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Ok, I am creating an admin interface for my custom blog at the url /admin.

Is it possible for me to be able to use the same includes (including autoload), as the root directory.

If possible, I would also like to be able to automatically correct the links in the navigation so that they go that index.php in / changes to ../index.php when accessed from /admin.

Thanks, Nico

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3 Answers 3

up vote 13 down vote accepted

The best practice for this is to define a 'ABSOLUTE_PATH' constant that contains the directory that everything is located under. After that, you can simply copy and paste everything, because it is defining the 'full' path, which doesn't change from directory to directory.

Example

define("ABS_PATH", $_SERVER['DOCUMENT_ROOT']);

or

define("ABS_PATH", dirname(__FILE__));
// This defines the path as the directory the file is in.

Then at any point you can simply do this to include a file

include(ABS_PATH . "/path/to/file");
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ah, but how do I find out what this path should be? –  Nico Burns Jul 24 '09 at 22:24
1  
You probably want to take a look at PHP Info for a server variable, or define it yourself. If you define it yourself, make sure it is the directory that ALL files fall under. –  Tyler Carter Jul 24 '09 at 22:26

Easiest way would be to use absolute pathes / URLs.

For the URLs, define a constant/variable somewhere, that points to the root of your application, like :

define('ROOT_URL', 'http://www.example.com');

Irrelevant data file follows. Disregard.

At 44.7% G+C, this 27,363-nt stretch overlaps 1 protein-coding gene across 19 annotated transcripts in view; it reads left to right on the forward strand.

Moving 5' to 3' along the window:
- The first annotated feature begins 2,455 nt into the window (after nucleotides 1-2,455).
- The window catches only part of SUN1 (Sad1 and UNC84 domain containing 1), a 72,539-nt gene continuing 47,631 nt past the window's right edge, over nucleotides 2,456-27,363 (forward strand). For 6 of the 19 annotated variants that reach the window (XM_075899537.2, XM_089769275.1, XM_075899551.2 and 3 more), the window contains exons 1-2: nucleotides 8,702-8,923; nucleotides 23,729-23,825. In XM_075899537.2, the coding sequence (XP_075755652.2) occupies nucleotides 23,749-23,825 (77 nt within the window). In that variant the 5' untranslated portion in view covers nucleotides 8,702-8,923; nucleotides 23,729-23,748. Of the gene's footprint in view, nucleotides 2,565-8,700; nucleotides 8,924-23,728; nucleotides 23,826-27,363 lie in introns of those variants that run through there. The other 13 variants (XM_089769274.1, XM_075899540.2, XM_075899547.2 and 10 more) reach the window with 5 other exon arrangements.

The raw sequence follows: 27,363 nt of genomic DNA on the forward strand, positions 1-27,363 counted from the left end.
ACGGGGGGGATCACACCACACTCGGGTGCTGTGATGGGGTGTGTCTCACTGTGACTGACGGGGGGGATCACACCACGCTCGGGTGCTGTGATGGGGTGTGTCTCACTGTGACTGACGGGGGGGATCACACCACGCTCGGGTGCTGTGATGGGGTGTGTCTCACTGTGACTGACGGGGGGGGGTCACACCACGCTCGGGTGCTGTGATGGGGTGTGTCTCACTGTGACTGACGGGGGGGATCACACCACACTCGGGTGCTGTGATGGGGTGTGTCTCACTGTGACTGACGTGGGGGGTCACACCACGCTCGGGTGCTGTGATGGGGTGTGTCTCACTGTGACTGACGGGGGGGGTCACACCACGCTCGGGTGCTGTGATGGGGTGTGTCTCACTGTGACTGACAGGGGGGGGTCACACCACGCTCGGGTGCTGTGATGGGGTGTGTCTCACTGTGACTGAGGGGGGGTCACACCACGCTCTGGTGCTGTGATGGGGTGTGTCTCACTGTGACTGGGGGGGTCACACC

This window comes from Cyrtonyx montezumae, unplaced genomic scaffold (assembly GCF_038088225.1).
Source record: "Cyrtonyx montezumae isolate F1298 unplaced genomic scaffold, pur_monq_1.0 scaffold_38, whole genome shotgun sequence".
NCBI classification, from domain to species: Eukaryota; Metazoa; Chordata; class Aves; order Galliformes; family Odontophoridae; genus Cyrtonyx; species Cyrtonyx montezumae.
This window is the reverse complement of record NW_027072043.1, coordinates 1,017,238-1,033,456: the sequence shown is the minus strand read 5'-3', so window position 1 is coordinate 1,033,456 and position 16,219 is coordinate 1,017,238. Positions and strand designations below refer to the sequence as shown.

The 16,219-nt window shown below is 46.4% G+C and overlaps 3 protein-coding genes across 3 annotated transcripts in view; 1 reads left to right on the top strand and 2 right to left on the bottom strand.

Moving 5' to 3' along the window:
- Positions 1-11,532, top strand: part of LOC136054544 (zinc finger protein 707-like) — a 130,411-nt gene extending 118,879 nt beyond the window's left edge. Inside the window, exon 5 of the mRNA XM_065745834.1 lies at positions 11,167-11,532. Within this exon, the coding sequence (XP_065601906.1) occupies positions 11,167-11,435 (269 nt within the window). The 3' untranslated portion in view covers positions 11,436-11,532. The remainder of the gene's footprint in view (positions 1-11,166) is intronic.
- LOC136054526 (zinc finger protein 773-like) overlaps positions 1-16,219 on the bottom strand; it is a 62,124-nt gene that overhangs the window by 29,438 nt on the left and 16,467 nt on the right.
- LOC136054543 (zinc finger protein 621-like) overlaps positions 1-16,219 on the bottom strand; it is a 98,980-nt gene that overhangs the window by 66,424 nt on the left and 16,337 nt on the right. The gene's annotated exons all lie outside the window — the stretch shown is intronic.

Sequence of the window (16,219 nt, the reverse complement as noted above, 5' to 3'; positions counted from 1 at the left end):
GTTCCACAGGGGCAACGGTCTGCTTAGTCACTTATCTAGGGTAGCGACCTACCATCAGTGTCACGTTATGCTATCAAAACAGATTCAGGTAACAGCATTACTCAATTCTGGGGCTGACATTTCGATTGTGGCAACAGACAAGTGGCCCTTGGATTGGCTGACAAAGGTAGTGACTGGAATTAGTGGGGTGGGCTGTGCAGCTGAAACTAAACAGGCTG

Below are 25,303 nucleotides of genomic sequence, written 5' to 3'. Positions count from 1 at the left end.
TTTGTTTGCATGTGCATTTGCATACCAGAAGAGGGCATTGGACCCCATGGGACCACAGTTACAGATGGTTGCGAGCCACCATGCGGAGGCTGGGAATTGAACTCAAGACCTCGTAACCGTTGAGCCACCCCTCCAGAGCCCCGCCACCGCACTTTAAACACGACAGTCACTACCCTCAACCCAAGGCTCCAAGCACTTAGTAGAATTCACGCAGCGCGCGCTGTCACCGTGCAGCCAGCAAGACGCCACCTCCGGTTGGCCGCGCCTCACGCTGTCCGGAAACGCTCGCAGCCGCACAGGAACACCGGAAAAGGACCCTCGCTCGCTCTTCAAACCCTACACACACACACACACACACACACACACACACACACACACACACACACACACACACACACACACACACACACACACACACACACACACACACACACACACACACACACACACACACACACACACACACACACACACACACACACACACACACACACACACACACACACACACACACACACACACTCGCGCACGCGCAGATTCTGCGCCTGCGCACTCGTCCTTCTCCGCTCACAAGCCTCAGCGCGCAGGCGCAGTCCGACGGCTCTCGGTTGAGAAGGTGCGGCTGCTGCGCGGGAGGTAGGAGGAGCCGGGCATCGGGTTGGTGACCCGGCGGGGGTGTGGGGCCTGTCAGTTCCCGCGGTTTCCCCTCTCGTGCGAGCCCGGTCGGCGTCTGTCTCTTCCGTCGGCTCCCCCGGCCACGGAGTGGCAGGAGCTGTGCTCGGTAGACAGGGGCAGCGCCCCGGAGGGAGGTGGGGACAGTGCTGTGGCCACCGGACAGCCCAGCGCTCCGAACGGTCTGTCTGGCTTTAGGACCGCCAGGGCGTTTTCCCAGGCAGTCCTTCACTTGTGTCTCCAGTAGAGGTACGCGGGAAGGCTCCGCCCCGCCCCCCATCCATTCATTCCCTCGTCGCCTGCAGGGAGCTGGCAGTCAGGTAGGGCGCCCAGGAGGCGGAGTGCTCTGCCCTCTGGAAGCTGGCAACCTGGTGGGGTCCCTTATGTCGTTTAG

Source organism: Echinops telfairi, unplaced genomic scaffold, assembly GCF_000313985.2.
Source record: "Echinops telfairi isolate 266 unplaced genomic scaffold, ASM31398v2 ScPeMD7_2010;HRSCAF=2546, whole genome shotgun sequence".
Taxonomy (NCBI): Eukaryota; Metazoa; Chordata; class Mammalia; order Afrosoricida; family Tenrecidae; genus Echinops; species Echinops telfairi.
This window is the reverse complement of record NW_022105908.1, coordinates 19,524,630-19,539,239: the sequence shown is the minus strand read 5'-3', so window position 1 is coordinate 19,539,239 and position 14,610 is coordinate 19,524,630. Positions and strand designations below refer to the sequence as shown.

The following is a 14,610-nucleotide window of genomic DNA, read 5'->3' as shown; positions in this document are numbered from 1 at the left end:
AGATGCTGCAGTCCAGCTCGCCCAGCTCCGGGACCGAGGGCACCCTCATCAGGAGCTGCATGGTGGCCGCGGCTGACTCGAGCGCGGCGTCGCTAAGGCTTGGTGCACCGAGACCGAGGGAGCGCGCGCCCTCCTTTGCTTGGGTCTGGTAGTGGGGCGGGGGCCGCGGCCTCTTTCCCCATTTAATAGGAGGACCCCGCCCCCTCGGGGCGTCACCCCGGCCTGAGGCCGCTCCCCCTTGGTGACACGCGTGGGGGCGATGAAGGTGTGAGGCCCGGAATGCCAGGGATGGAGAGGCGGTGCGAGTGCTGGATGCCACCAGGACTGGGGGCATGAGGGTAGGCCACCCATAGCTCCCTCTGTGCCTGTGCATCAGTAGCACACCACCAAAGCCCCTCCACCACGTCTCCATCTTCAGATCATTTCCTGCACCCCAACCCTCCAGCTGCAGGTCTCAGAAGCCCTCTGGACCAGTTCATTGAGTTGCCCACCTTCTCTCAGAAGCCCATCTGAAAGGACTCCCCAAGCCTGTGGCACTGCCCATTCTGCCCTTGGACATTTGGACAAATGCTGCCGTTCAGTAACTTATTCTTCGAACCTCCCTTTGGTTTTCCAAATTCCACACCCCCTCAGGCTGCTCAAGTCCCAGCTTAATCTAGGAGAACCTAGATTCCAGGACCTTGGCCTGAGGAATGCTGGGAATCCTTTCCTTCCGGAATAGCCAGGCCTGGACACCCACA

or

$root_url = 'http://www.example.com';

And use it in every link, like :

<a href="{$root_url}/my-page.php">blah</a>

This way, always OK (and the day you install your project on another server, or in a subdirectory, you only have one constant/variable to modify, and everything still works)

For includes / requires, always use absolute pathes too ; one solution is to use dirname, like this :

include dirname(__FILE__) . '/my_file.php';
include dirname(__FILE__) . '/../my-other-file.php';

__FILE__ is the current file, where you are writing this line ; dirname gets the path (the full path) to the directory containing that file.

With that, you never have to worry about the relative paths of your files.

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+1 for absolute paths –  Philippe Gerber Jul 24 '09 at 22:36
    
Do abs paths slow you down? Say if you're not just keeping your links straight, but down in program flow. –  Smandoli Jul 24 '09 at 22:41

Yet another answer would be similar to combining the first two suggestions. You could define the constant:

define('ABSPATH', dirname(__FILE__).'/');

Then, assuming that config.php needs to be included in many files of the site then you can use the following statement to accomplish this:

include(ABSPATH.'config.php');

Hope this helps.

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